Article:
The UK industry has welcomed measures announced by the Chancellor of the Exchequer Jeremy Hunt in this week’s Budget to support independent filmmakers, studios and VFX houses.

In his budget, Hunt announced the introduction of a 53% expenditure credit, equating to a tax relief of approximately 40%, for UK film productions with a budget up to £15m. The intervention is designed to support low-to-medium-budget British films which have struggled to get financed in the UK in recent years.

3. Bectu said that the budget didn't go far enough to support workers

Bectu said that the budget didn’t go far enough to support workers

The package of measures in the Budget also included a 40% relief on gross business rates bills for film studios in England.

Hunt also announced a 5% increase in tax relief for UK visual effects costs in film and high-end TV, under the Audio-Visual Expenditure Credit (AVEC). UK visual effects costs will also be exempt from the AVEC’s 80% cap on qualifying expenditures.

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The additional support for UK independent filmmakers was welcomed by BFI Chief Executive Ben Roberts, who said: “This is a dramatic moment for UK film, and the most significant policy intervention since the 1990s. The positive impact will be felt across our industry, and through all the new films that audiences will get to enjoy.”

Pact CEO John McVay said: “I’m pleased that the Government has recognised the important role the British independent film sector plays in developing key talent and sustaining jobs across the economy. The sector has reached a critical point and this intervention will provide a lifeline to indie film producers by allowing them to access funding which will attract key creative talent and in turn give them the ability to recoup their initial investment.”

Addressing the 40% rate relief for UK studios, Adrian Wootton, CEO of the British Film Commission, said: “Recent increases to studio business rates in England and Wales have threatened to impact the UK’s ability to compete globally… The rates relief announced today will help ensure our studios can continue to thrive, planned developments proceed, and the UK continue to attract increasing levels of domestic and global production, maintaining our reputation as one of the best places in the world to make film and TV.”

Meanwhile VFX specialist Framestore welcomed the additional support for visual effects companies in the UK. Framestore CEO Mel Sullivan said: “While the UK VFX industry is recognised around the world for its creativity and innovation, it faces stiff competition from other territories offering generous tax incentives. Today’s statement promises to be a real boost for our industry, and, more widely, a driver for digital skills, jobs and growth across the UK.”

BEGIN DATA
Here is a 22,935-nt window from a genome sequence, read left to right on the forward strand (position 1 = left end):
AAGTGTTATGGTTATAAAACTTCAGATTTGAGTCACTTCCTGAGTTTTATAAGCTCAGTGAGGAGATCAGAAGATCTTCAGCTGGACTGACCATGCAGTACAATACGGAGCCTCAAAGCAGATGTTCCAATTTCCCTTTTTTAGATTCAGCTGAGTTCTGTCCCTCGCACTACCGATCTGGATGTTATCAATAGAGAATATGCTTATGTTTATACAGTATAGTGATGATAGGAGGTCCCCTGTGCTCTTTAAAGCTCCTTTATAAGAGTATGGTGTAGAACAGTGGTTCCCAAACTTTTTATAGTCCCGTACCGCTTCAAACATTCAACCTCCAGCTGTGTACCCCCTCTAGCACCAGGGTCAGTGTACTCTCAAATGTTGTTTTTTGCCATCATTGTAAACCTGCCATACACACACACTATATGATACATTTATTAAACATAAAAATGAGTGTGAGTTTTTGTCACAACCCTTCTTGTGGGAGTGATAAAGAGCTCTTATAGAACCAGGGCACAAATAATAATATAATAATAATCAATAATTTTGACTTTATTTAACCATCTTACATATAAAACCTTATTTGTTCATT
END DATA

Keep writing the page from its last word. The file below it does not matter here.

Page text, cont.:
However, Philippa Childs, Head of trade union Bectu, said that while the Spring Budget supported creative businesses, it had ultimately ignored the crisis being felt by freelancers and the UK’s creative workforce. She said: “We welcome a number of promising announcements in today’s Spring Budget, including tax relief on films under £15m, a permanent rate for theatre tax relief and the likely extension of VFX tax breaks.

“However, this budget is one that has met a number of business asks but contains no measures to directly support the freelancers that make these industries so successful. The government must match its investment in creative businesses with urgent and sustained support for a workforce that has long been struggling.

“Bectu members consistently tell us they are now worse off than in 2020, and many continue to feel the effects of insecure employment. A prolonged recruitment and retention crisis in the sector is well-established, and we recently sounded the alarm over a shocking work drought in film and TV. With more than a third saying they will leave the industry in the next five years, there is little in this budget that seeks to address this skills drain.

“Despite some promising interventions, you simply cannot have a thriving creative sector without a thriving workforce. Whilst today’s budget recognises the creative industries as a high-growth priority sector for government, it is a missed opportunity to back up this rhetoric with reassurance and the immediate support needed for those who work in them,” said Childs.

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